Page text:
Friday, 26 August 2016

Recent Reads #10


Reading makes me feel like I'm home when I'm not at home. But in a better sort of home where I don't have to think or worry about everything, and where I'm living my life through someone else. Reading is comforting and relaxing. Reading is the best thing you can do when you want to feel happy, and comfortable, and normal. I didn't have a huge number of opportunities to read whilst being away, with jam-packed days and evenings spent with friends, but I managed to get my way through a couple of books, sitting in airports, on minibuses and during sleepless nights. So here's a look back at a few of the things I've read recently...

Yes Please - Amy Poehler
So I've never seen Saturday Night Live or Parks & Recreation, and I don't really know who Amy Poehler is. But it didn't really matter. This book was recommended to me as a good plane/holiday read: something isn't too heavy, but isn't mind-numbingly awful. As I've said before, I don't read a lot of non-fiction but I always seem to enjoy it when I do, and this book was no different. It was the perfect travelling read, so easy to dip in and out of, and funny. It even made me laugh during my ninth hour spent waiting in Johannesburg airport. It's a kind of autobiography, but also kind of a 'have some life lessons because I'm a normal woman too', and it was the variety that kept me interested. I imagine that if you are a huge Amy Poehler fan and/or you've watched some of her shows, this book means a lot more to you than it did to me. I still appreciated it for what it was though: an insight into acting/showbiz, an insight into a brave, hilarious and confident woman's working life, a reminder that we're not all perfect all (much of) the time, and a laugh. It's a book that's impossible not to enjoy. Give it a go. 
4 / 5

Together Apart - Natalie Martin
I listened to this book as part of an Audible trial, and I wasn't that impressed (with Audible of the book). Firstly, I think Audible is a bit of a rip off. It's like if Netflix said 'hi, pay this subscription and you can only watch one tv show a month'. Needless to say, I've cancelled my membership. I don't know if my opinion of this book was tainted by the fact that the lady reading it had a really annoying voice, or whether the book just wasn't very good. The book begins with Adam's proposal to Sarah...and the rest of the book is about why Sarah says no. It felt like not a lot happened for a really long time, and then loads was squashed in right at the end. Neither of the main characters are likeable, and it's hard to really empathise with either of them. It was one of those books that I definitely would have put down if I hadn't already paid an Audible subscription, and I wasn't spending 7 hours sitting in a minibus with little to do but listen to an audiobook. An insubstantial novel with horrid characters.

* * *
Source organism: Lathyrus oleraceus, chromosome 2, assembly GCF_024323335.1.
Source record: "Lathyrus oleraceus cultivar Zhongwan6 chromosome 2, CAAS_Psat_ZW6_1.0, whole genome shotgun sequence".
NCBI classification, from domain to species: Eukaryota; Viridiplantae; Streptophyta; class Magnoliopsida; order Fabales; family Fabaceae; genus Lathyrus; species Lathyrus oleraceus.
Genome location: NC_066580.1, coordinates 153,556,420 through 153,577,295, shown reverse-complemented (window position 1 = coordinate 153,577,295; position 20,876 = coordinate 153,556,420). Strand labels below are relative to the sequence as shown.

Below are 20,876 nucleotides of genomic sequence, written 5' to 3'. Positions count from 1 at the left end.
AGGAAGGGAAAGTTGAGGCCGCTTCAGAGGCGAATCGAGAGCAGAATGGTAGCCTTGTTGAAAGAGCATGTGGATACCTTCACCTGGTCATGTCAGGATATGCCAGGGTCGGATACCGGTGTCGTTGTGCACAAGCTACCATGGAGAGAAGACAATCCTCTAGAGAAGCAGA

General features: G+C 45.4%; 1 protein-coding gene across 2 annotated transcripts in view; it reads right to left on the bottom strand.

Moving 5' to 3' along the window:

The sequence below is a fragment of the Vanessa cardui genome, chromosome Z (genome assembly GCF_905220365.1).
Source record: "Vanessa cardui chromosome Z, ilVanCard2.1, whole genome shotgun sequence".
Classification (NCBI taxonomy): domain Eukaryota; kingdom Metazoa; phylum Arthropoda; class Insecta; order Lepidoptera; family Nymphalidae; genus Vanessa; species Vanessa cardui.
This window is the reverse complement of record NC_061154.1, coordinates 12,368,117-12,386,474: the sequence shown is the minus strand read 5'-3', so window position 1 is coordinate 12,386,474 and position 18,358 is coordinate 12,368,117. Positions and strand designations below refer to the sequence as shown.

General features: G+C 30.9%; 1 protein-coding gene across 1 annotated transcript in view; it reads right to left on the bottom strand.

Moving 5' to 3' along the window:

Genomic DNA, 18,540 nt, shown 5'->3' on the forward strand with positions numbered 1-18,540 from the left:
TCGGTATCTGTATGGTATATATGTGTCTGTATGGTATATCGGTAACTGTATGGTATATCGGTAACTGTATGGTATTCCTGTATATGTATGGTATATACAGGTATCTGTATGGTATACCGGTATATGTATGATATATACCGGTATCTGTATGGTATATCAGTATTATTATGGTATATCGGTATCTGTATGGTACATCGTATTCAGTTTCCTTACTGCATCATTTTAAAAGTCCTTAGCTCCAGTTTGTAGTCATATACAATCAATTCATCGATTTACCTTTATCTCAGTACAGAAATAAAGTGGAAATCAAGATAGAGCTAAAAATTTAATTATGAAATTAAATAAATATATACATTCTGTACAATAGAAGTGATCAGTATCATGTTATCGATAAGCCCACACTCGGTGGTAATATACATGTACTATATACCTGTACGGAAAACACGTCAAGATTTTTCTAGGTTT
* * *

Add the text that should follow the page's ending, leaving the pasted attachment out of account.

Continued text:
1 / 5

High Fidelity - Nick Hornby 
This is a bit of a retro one. I saw an advert for the film on tv a couple of months back, and figured it looked good. But I don't really like watching a film before I've read the book...if I know there's a book. So that's what I did, and I thought it was great, and I now want to watch the film. I love Nick Hornby: his books are warm and funny and engaging. His characters share the same flaws as us, and are hilariously and scarily relatable. High Fidelity is about one man's struggle with love, and the exes that made him and broke him. It is through this re-examination of his life and loves, and his time spend wallowing in his record shop, that he rediscovers love, right where he started. Rob asks the same questions and worries about the same things we all do: is she the one? Is she too good for me? Why him? And what am I doing? It's the book of self-discovery and commitment and change and love and selfishness that we all need in our lives. 
5 / 5
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